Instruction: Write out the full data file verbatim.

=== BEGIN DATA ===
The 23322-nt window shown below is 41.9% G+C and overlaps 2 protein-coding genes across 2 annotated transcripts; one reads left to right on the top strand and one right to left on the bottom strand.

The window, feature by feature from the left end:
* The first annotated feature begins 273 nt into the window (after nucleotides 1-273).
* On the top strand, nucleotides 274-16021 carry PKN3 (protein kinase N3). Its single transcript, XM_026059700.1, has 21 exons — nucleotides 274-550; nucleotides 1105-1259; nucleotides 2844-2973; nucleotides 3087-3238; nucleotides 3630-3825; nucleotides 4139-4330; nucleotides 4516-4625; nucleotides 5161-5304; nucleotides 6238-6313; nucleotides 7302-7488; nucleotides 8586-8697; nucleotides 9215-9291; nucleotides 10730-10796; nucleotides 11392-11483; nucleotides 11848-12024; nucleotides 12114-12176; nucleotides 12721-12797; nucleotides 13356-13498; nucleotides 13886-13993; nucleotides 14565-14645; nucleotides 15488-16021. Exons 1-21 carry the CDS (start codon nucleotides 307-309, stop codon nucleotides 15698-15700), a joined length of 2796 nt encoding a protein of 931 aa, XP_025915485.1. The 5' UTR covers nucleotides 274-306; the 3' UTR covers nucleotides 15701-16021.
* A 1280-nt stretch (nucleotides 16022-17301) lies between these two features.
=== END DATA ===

The 23322-nt window shown below is 41.9% G+C and overlaps 2 protein-coding genes across 2 annotated transcripts; one reads left to right on the top strand and one right to left on the bottom strand.

The window, feature by feature from the left end:
* The first annotated feature begins 273 nt into the window (after nucleotides 1-273).
* On the top strand, nucleotides 274-16021 carry PKN3 (protein kinase N3). Its single transcript, XM_026059700.1, has 21 exons — nucleotides 274-550; nucleotides 1105-1259; nucleotides 2844-2973; nucleotides 3087-3238; nucleotides 3630-3825; nucleotides 4139-4330; nucleotides 4516-4625; nucleotides 5161-5304; nucleotides 6238-6313; nucleotides 7302-7488; nucleotides 8586-8697; nucleotides 9215-9291; nucleotides 10730-10796; nucleotides 11392-11483; nucleotides 11848-12024; nucleotides 12114-12176; nucleotides 12721-12797; nucleotides 13356-13498; nucleotides 13886-13993; nucleotides 14565-14645; nucleotides 15488-16021. Exons 1-21 carry the CDS (start codon nucleotides 307-309, stop codon nucleotides 15698-15700), a joined length of 2796 nt encoding a protein of 931 aa, XP_025915485.1. The 5' UTR covers nucleotides 274-306; the 3' UTR covers nucleotides 15701-16021.
* A 1280-nt stretch (nucleotides 16022-17301) lies between these two features.